資料"How Parents and Children Build a Relationship in the NICU; From Narrative of Parents Who have Infants with Trisomy 18"

SAKURAI Hiroko 2008/02/29
立命館大学グローバルCOEプログラム「生存学」創成拠点 20080229
立命館大学生存学研究センター,生存学研究センター報告1,157p. ISSN 1882-6539 pp.171-189

last update: 20151225

How Parents and Children Build a Relationship in the NICU
From Narrative of Parents Who have Infants with Trisomy 18

Hiroko Sakurai
(Graduate School of Core Ethics and Frontier Science, Ritsumeikan University)

Issues of How Parents and Children Build Relationships in the NICU
In Japan, Perinatal Care Facilities with the NICU (Neonatal IntensiveCare Units) have been established since the 1980s. Since then, patientsin need of high-level care as a result of congenital disorders or problemsoccurring at the time of delivery have been taken to the NICU. Currently,there are approximately 360 NICU facilities in the country.
The NICU is a peculiar place. The NICU is lit by lights 24 hours aday on infant incubators neatly arranged. Inside the incubators are nakedchildren, several and tubes are attached to their hands, their legs and theirmouths. Electrocardiogram machines next to the incubators continuallymake an unnatural “beep, beep...” sound by the incubators. At the NICUwhere the author stayed for about two and a half months, everyone had toput on a white coat and a hat and then only after washing ones hands onecan finally see one’s child. The unit is a special place within a hospital. Infact some NICU facilities are blocked off by iron door.
To doctors and nurses who work in the NICU, it is a place wheredifficult treatments seem ordinary. To parents, however, it is surely aplace of extraordinary scenes and times, a place where parents and theirchild experience life and death, sadness, joy, pain, warmth and confusion inthis apparently inorganic place.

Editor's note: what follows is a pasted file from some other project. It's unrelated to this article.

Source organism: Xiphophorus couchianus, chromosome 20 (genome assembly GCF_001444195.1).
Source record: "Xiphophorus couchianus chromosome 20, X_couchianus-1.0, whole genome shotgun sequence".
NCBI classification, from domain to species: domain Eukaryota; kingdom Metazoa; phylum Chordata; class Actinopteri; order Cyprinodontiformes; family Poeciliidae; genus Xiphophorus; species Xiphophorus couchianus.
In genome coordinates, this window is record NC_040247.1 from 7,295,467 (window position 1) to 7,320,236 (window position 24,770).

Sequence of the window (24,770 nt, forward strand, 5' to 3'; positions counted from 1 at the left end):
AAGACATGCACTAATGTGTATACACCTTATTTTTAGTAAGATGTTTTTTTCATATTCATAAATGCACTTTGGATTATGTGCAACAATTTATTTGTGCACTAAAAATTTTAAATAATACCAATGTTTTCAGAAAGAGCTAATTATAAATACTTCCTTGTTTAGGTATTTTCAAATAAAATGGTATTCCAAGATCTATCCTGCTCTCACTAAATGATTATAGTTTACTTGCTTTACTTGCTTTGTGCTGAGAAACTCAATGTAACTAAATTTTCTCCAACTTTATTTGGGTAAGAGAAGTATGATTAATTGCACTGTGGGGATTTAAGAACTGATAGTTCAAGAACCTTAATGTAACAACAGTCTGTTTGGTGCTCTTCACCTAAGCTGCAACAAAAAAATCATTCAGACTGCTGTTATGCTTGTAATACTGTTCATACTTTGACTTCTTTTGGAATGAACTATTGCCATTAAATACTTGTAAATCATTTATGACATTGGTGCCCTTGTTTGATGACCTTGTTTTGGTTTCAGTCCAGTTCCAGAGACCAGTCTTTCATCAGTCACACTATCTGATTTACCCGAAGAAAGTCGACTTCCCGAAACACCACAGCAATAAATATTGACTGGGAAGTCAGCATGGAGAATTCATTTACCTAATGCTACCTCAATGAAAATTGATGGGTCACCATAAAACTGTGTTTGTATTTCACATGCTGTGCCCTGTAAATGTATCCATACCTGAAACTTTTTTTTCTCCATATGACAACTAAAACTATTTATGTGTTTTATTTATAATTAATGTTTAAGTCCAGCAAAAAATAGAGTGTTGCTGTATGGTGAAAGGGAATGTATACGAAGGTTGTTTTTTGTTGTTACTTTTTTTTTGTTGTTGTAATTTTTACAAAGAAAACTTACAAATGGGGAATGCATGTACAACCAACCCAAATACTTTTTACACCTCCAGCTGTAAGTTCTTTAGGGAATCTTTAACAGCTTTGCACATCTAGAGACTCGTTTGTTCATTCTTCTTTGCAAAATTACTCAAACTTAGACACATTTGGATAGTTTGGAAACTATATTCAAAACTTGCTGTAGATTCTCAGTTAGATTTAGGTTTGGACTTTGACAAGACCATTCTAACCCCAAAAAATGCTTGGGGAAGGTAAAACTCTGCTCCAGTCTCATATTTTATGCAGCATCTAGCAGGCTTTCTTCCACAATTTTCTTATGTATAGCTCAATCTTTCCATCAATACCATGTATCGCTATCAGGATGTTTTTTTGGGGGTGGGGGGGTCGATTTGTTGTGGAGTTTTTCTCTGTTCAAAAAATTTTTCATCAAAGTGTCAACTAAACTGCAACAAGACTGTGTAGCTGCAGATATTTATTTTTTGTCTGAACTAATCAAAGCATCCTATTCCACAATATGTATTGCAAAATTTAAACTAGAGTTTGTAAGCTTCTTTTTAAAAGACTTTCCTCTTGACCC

If a child is healthy, the relationship between parents and their child is built continuously from birth through child-raising. However, if a child hasa disability such as a congenital disease, the relationship is momentarilytorn apart. The NICU is an environment in which raising of a childbegins in the absence of the parents. Recently, parent-child contact hasbecome possible in earlier stages, but parents have to accept the situationoccurring without understanding what is happening to their child.
I would like to examine how situation children with trisomy 18 andtheir parents build a relationship in the peculiar space of NICU.

“What is Trisomy 18?”
Trisomy 18 is a chromosomal abnormality, characterized by delayedgrowth and development, as well as a host of complications. It occursbecause there are three 18th chromosomes. In the 1960s, John R. Edwardsand others reported the condition for the first time. It is said to occur inone out of 3000 to 8000 persons, and 94% with the condition children diebefore birth. In other words, 6% of these children are able to live in this world, and although they have trisomy 18, they can be said to have greatsurvival power. According to textbooks of children born with trisomy 18,the rate of their survival to one year old is 10% ; one out of ten of thesechildren experiience their first birthday. However, in recent years, somepersons can live until teens or twenties in the U.S. and Japan.
In Japan, reports have been made on the various complications andand the hardness of the vital prognosis of children with trisomy 18, butamong the parents and at medical care sites, there has been a dearth ofnecessary information on how to perform medical care and manage health,and how the children and parents should actually share their lives.
Let me introduce a true story: When a genetic doctor went to an NICU at the request of a neonatal doctor, he saw a baby struggling tobreathe. The neonatal doctor said “I want you to diagnose whether thechild has trisomy 18 or not”. If the child had trisomy 18, the doctor wasnot going to insert an artificial respirator into the child, yet if the child did not have trisomy 18, he was going to insert it into the child. Since theresult of a chromosomatic test was not immediately available, he made thediagnosis on the spot by the child’s facial expressions and other features,then decided whether or not to insert the respirator into the child basedon the information.